One of the things I remember the most about Gilbert Gottfried is how much he dreaded going on stage. How could this man, one of the most famous comedians in the world, not look forward to going out and doing what he did best?

Let me back up a little. I’m a stand-up comic (not famous obviously) currently in Chicago, but I used to live in St. Petersburg, Florida, and occasionally I’d emcee a weekend at a fantastic club called Side Splitters in Tampa. One of the more esoteric things about stand-up is on any day, regardless of your experience level, you could be sharing the bill with a legend.

When I found out I’d get to do seven shows with a man I grew up watching —Problem Child, its sequel and Aladdin are three of my fave movies — I was pretty pumped. I called my mom and she was also pumped. We watched Aladdin for the first time together, and that’s one of my core memories.

Part of my job as the host of the show that weekend was shuttling Gottfried from his hotel to the venue and back. When I picked him up, he held my arm like he was my grandfather and we walked really slowly to the car. He had bad legs and could barely walk. Also, he was incredibly kind to me.

Hearing that voice just talking about the weather was honestly insane. He was not a clean comic, and I would always laugh at the few people who came expecting to see a Disney performer but would be shocked when he started dropping references to naked people into his routine.

Saturdays are three-show days. They’re tiring even just to host — I’d do about a ten minute-set per show on top of introducing each act. I couldn’t imagine doing an hour given how he was struggling physically, but he was such a pro. But strangely enough, he also never wanted to perform. I’d go in to the green room and say, “Okay, Gilbert, ten minutes” and he would groan in that signature creak and say, “I wish it was done already.”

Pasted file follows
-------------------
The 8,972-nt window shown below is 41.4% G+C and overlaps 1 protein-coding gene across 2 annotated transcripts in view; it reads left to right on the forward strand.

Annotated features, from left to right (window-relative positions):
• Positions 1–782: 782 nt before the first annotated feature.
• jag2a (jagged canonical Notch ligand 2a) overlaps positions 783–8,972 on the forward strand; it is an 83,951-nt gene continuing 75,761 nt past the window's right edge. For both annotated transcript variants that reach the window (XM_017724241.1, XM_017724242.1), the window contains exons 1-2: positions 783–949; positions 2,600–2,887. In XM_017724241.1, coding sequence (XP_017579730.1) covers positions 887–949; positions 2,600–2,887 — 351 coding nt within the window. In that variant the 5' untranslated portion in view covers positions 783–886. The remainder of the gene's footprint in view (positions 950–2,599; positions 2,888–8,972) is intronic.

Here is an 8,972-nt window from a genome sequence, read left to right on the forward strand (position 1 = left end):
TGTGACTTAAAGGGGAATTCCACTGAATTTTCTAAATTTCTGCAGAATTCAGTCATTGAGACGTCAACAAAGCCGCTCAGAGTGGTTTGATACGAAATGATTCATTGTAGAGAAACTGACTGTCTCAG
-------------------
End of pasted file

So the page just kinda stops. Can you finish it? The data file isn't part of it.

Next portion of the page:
It wasn’t that he didn’t want to do it, he just hated that pre-show feeling. I never thought I’d have anything in common with him, but we were driving back (after a lengthy arm-in-hand walk) and started talking about movies, actresses we loved, scenes we couldn’t forget.

He had an encyclopedic memory, and every time I brought something up, he would nod and go, “Oh, I remember that. That was great.” I’m a nobody and he just treated me like a friend. I was floored. I can only speak from my own experience, but Gilbert was a bro! He loved movies and horror and just shooting the shit.

After each show he did, which he would absolutely crush, he went straight to the bar and pounded exactly one glass of red wine. I don’t even think he drank otherwise, but he housed that thing. It was pretty impressive. Then he would meet his fans.

I’d set up his photos for him to sign and sell after his set, and I’d hold on to his cash until he talked and took a picture with every single person. He treated everyone the same and smiled and gave them the attention they wanted, even though he was obviously struggling. He was so giving with his time and his energy.

I’ve heard that meeting your heroes can be lame because they’ll never live up to the hype, but Gilbert was a really great dude and I’m furiously sad that he’s gone, but so glad I got to work with him before he died.

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